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Overlooking Tax Expenditures Affecting The Federal Budget



The GAO released a report today called Tax Expenditures: Opportunities Exist to Use Budgeting and Agency Performance Processes to Increase Oversight (GAO-16-622). The report examines the estimated $1.23 trillion annual cost of special tax deductions, exclusions, credits and preferential rates AND how there is basically no oversight of these costs relative to discretionary budget items. Apparently, OMB and federal agencies were to review tax expenditures (there are over 150 of them) to see how they help agency goals. So far, only 11 of 169 expenditures were addressed representing less than one-third of the total cost.

I have not yet read all of the 55 page report, but the exercise sounds somewhat futile because many expenditures are not likely to fit into any agency goals. For example, what federal agency supports not only ownership of a vacation home, but also having a mortgage on it? Does the Department of Education’s goals include making sure couples with up to about $180,000 of income can get a $10,000 scholarship (American Opportunity Tax Credit) for a child? Seems to be contrary to the underfunded Pell grant program designed to help those in need pay for tuition.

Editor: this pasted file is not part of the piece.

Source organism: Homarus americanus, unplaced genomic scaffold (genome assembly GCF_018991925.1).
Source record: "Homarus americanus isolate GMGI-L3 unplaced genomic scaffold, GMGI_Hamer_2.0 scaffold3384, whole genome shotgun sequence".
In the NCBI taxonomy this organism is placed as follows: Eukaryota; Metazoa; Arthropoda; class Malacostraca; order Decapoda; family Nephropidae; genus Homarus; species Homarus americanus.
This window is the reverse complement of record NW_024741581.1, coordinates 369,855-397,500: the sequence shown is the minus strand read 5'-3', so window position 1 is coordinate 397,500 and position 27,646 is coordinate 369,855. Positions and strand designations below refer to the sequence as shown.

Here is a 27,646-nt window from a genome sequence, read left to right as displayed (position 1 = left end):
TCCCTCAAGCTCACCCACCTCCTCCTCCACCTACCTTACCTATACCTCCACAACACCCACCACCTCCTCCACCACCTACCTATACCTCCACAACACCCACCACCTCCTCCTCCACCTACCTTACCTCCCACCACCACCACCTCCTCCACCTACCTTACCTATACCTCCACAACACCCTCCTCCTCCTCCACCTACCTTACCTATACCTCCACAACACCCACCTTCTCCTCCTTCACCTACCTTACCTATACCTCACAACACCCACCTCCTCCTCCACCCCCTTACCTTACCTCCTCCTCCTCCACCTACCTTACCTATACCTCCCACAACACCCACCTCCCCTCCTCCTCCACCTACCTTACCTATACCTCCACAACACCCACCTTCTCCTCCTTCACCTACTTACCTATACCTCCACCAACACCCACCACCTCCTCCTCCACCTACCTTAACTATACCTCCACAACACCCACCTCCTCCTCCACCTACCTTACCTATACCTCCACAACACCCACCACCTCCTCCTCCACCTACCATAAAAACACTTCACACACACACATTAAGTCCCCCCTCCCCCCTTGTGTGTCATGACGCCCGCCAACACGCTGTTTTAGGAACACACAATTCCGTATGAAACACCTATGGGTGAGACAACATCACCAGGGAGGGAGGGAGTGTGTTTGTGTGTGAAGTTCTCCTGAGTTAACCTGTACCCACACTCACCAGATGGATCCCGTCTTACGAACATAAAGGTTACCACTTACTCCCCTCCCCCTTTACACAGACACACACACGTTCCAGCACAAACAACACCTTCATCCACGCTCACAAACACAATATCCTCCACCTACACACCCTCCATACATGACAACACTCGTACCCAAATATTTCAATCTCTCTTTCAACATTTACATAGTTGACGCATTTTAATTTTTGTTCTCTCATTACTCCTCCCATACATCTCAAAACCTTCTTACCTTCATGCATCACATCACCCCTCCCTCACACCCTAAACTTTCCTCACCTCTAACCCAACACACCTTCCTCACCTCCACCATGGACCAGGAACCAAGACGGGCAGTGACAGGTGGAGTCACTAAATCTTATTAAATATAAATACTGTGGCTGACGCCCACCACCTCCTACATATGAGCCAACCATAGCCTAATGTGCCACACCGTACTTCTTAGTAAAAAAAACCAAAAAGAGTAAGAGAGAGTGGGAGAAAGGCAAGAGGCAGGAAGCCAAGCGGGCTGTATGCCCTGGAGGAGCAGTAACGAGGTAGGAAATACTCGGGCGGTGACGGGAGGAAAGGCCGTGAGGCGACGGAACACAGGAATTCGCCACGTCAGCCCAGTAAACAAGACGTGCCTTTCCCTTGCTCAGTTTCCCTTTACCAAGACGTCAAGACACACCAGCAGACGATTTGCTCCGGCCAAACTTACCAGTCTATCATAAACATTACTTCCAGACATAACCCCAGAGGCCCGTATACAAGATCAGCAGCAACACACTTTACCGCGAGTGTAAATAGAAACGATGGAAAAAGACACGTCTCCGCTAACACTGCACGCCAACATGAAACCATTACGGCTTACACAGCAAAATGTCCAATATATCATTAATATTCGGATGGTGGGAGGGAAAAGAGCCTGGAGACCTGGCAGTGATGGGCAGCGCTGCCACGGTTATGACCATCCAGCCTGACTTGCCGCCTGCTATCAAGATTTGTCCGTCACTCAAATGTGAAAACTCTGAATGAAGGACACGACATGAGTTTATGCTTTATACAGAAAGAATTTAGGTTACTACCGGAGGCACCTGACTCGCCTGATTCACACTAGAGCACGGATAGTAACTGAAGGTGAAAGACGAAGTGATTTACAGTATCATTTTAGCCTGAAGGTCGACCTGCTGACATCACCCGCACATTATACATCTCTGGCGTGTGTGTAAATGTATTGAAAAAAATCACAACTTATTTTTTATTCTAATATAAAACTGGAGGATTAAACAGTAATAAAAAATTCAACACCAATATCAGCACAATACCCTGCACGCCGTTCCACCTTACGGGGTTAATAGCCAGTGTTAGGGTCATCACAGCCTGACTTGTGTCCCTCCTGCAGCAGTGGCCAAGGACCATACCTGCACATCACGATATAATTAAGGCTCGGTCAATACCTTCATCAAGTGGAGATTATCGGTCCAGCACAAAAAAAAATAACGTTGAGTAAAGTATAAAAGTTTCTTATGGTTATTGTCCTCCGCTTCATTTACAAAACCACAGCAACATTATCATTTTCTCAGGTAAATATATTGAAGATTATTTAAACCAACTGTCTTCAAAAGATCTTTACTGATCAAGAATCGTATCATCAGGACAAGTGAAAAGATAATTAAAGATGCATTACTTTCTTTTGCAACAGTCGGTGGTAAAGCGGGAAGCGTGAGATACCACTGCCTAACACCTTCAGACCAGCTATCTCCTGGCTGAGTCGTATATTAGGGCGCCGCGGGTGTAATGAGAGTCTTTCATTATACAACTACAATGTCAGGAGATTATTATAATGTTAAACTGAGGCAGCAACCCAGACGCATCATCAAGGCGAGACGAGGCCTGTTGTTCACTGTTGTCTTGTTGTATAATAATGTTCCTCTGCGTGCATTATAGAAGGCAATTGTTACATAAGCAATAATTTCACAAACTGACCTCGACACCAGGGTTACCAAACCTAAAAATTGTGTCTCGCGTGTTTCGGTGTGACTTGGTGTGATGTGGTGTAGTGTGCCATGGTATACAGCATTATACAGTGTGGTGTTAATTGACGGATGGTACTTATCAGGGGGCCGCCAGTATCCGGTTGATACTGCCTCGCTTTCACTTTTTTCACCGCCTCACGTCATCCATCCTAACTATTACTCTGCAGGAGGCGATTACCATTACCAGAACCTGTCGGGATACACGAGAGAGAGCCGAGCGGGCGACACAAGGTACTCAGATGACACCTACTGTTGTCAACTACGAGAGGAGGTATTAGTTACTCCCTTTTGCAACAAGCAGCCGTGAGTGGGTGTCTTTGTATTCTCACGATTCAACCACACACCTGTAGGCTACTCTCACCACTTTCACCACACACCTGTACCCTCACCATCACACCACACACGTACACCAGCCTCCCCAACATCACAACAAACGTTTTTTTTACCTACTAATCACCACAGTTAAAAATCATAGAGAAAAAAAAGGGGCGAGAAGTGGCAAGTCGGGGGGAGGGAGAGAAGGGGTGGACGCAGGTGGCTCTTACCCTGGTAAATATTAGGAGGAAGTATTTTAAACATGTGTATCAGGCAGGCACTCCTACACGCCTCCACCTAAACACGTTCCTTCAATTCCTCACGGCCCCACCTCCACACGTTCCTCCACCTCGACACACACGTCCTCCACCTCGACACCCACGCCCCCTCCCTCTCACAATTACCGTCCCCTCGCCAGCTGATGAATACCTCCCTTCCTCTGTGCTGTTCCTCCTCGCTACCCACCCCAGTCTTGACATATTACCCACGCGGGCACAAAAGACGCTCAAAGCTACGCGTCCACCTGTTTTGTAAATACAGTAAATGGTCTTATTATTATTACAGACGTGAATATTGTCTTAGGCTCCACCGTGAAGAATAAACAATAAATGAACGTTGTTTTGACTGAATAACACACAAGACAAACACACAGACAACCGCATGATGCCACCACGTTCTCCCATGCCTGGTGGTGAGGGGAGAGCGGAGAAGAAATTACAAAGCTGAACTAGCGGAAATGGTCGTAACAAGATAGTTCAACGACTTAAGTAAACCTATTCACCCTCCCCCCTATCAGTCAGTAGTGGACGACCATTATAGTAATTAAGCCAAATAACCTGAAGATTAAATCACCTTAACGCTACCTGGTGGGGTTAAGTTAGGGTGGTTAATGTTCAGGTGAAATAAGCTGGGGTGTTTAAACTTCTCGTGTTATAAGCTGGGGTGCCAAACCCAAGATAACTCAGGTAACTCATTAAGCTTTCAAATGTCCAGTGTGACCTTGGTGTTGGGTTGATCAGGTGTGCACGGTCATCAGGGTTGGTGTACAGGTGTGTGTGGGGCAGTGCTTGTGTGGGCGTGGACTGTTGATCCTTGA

The GAO website includes a nice infographic reproduced here. Too bad it is not part of any effort to increase government finance literacy among the public. I think it would be easier to broaden the tax base if more people knew of the costs of some of these tax expenditures and the minority of taxpayers who benefit from many of the more costly ones. Helpful information would include how, for example, the annual $80 billion for the mortgage interest deduction might be used more widely to help more taxpayers. [Data shows that only one third of individuals itemize and that the mortgage interest deduction primarily helps higher income individuals buy a more expensive home. Also home ownership rates in the US are similar to UK and Canada that don’t have this deduction.]

You can read the GAO report here.

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Annette Nellen, CPA, Esq., is a professor in and director of San Jose State University’s graduate tax program (MST), teaching courses in tax research, accounting methods, property transactions, state taxation, employment tax, ethics, tax policy, tax reform, and high technology tax issues.

Annette is the immediate past chair of the AICPA Individual Taxation Technical Resource Panel and a current member of the Executive Committee of the Tax Section of the California Bar. Annette is a regular contributor to the AICPA Tax Insider and Corporate Taxation Insider e-newsletters. She is the author of BNA Portfolio #533, Amortization of Intangibles.

Annette has testified before the House Ways & Means Committee, Senate Finance Committee, California Assembly Revenue & Taxation Committee, and tax reform commissions and committees on various aspects of federal and state tax reform.

Prior to joining SJSU, Annette was with Ernst & Young and the IRS.

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